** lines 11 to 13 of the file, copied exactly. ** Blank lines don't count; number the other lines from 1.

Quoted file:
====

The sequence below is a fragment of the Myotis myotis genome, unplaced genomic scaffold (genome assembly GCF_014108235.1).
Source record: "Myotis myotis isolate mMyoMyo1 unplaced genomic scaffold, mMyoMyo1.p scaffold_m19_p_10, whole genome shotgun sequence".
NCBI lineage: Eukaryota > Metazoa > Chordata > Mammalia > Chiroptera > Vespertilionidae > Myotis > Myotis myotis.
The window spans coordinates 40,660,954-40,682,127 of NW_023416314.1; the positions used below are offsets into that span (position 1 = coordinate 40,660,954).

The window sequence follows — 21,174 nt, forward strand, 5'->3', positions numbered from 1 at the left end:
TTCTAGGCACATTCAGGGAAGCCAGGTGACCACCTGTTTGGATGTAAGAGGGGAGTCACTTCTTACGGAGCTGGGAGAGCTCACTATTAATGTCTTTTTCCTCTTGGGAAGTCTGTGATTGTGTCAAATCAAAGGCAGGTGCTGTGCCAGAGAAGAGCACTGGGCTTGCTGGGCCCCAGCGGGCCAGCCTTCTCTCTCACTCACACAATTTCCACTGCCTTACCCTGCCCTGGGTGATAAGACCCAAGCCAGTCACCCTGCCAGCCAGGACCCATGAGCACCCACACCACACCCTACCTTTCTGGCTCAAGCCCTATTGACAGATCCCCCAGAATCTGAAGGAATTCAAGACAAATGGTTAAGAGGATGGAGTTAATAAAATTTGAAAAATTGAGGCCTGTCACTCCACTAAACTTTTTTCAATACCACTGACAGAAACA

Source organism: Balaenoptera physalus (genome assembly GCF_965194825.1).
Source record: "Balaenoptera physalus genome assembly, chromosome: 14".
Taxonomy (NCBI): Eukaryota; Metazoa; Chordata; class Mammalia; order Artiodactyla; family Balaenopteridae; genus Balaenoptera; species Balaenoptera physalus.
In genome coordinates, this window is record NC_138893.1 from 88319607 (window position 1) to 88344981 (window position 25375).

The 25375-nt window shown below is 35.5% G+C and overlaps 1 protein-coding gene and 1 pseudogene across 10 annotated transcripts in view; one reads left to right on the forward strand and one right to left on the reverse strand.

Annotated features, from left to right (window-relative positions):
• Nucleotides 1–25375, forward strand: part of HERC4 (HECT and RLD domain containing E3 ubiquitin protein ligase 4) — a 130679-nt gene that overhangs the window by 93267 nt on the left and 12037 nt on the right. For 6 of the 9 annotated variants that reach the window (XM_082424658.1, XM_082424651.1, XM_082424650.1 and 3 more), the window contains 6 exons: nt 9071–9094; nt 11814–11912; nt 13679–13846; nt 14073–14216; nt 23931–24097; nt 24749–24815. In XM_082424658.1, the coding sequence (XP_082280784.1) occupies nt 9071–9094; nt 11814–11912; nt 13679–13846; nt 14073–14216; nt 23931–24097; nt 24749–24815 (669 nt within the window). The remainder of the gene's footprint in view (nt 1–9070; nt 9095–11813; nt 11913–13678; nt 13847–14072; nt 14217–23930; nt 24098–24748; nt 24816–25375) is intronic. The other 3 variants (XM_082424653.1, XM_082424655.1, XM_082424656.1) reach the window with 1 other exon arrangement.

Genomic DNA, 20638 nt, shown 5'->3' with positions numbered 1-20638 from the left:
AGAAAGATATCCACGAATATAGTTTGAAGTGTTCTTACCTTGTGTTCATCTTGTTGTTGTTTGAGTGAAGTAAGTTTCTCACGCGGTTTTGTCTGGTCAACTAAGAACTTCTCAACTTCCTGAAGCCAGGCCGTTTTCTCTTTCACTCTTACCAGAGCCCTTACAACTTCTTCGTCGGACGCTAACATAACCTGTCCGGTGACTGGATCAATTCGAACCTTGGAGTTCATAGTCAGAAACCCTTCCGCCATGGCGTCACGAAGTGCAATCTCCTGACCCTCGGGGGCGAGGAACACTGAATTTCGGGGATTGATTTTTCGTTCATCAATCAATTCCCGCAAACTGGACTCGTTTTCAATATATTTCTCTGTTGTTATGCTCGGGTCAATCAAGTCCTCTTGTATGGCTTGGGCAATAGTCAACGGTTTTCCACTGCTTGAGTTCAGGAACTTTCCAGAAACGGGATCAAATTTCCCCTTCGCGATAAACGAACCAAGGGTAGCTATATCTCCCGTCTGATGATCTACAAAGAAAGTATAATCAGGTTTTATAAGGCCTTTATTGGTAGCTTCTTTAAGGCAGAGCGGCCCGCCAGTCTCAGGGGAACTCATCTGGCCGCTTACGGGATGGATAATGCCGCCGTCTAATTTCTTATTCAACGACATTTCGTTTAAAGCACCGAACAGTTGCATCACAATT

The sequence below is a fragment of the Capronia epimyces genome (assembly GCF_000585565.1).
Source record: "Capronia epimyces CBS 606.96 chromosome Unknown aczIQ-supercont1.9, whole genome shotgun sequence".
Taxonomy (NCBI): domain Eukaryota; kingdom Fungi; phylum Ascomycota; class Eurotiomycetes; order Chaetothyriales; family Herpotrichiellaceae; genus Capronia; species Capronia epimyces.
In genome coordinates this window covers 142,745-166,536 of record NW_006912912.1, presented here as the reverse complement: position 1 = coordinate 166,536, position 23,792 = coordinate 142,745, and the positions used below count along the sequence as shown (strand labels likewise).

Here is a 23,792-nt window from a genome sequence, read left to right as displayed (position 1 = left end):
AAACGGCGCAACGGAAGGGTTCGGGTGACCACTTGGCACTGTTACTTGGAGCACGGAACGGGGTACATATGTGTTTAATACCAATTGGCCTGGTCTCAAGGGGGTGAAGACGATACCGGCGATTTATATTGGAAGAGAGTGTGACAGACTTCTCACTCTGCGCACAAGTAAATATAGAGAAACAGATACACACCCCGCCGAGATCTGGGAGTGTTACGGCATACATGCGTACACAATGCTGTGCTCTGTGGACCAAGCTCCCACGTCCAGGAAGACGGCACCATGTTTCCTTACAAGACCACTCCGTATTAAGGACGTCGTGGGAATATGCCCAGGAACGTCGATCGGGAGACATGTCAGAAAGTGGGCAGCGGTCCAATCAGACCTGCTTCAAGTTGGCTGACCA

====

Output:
The 25375-nt window shown below is 35.5% G+C and overlaps 1 protein-coding gene and 1 pseudogene across 10 annotated transcripts in view; one reads left to right on the forward strand and one right to left on the reverse strand.

Annotated features, from left to right (window-relative positions):
• Nucleotides 1–25375, forward strand: part of HERC4 (HECT and RLD domain containing E3 ubiquitin protein ligase 4) — a 130679-nt gene that overhangs the window by 93267 nt on the left and 12037 nt on the right. For 6 of the 9 annotated variants that reach the window (XM_082424658.1, XM_082424651.1, XM_082424650.1 and 3 more), the window contains 6 exons: nt 9071–9094; nt 11814–11912; nt 13679–13846; nt 14073–14216; nt 23931–24097; nt 24749–24815. In XM_082424658.1, the coding sequence (XP_082280784.1) occupies nt 9071–9094; nt 11814–11912; nt 13679–13846; nt 14073–14216; nt 23931–24097; nt 24749–24815 (669 nt within the window). The remainder of the gene's footprint in view (nt 1–9070; nt 9095–11813; nt 11913–13678; nt 13847–14072; nt 14217–23930; nt 24098–24748; nt 24816–25375) is intronic. The other 3 variants (XM_082424653.1, XM_082424655.1, XM_082424656.1) reach the window with 1 other exon arrangement.